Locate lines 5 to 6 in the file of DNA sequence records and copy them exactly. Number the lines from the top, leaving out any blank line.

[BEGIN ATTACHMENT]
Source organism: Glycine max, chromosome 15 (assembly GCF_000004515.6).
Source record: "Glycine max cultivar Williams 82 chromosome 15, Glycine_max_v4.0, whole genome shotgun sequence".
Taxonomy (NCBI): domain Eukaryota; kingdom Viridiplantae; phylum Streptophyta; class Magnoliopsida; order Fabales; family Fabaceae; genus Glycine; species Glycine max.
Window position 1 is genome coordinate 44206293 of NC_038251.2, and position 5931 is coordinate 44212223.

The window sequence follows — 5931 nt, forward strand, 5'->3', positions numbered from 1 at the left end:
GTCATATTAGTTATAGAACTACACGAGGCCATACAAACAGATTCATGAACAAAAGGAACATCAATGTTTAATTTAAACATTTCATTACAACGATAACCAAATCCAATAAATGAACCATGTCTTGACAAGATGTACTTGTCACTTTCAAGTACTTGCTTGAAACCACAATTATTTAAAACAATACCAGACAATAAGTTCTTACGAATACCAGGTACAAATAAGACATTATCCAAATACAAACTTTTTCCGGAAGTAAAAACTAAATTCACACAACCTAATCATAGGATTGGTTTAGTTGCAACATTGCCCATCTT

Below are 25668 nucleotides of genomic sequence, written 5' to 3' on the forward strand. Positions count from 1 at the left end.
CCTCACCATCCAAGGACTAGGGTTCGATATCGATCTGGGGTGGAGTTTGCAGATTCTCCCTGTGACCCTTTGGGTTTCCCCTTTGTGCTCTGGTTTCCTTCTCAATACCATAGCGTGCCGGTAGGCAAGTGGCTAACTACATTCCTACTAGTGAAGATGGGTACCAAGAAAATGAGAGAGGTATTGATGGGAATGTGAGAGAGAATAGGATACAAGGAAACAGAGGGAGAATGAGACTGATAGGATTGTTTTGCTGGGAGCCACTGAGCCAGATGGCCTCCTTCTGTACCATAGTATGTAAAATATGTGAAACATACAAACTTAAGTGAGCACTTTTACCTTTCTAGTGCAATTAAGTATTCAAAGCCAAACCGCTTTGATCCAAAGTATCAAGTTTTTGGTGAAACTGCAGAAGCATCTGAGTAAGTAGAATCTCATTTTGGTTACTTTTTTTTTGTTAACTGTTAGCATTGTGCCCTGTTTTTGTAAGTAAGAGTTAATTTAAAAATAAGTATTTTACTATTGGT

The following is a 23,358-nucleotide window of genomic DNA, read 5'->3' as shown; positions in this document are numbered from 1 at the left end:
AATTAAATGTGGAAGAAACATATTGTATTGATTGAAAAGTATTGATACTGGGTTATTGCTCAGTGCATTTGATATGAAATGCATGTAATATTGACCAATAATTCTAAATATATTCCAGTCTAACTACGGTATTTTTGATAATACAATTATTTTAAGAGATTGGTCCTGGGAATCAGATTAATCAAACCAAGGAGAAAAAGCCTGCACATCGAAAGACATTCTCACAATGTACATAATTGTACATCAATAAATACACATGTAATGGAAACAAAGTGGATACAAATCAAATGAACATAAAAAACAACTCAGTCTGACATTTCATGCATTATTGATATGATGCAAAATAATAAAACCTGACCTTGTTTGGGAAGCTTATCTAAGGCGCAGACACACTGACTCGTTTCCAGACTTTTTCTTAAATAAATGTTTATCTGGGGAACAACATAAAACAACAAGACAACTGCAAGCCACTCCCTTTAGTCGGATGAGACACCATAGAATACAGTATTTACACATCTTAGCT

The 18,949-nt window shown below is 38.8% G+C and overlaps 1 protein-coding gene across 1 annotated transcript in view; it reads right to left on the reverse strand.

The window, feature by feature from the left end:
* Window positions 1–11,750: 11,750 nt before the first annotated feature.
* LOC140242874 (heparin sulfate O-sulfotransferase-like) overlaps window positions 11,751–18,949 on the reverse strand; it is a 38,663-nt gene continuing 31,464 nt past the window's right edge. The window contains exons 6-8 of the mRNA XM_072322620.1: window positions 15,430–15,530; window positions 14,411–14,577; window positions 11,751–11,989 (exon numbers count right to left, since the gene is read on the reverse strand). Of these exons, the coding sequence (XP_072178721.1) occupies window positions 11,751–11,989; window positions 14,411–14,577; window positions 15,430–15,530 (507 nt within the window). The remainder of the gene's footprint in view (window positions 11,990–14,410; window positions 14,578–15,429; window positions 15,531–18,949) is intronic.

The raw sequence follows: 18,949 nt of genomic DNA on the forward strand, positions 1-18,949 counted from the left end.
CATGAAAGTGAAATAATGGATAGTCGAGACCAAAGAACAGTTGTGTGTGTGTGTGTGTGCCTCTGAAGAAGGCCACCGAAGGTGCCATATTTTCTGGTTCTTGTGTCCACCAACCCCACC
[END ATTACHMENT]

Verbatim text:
The window sequence follows — 5931 nt, forward strand, 5'->3', positions numbered from 1 at the left end:
GTCATATTAGTTATAGAACTACACGAGGCCATACAAACAGATTCATGAACAAAAGGAACATCAATGTTTAATTTAAACATTTCATTACAACGATAACCAAATCCAATAAATGAACCATGTCTTGACAAGATGTACTTGTCACTTTCAAGTACTTGCTTGAAACCACAATTATTTAAAACAATACCAGACAATAAGTTCTTACGAATACCAGGTACAAATAAGACATTATCCAAATACAAACTTTTTCCGGAAGTAAAAACTAAATTCACACAACCTAATCATAGGATTGGTTTAGTTGCAACATTGCCCATCTT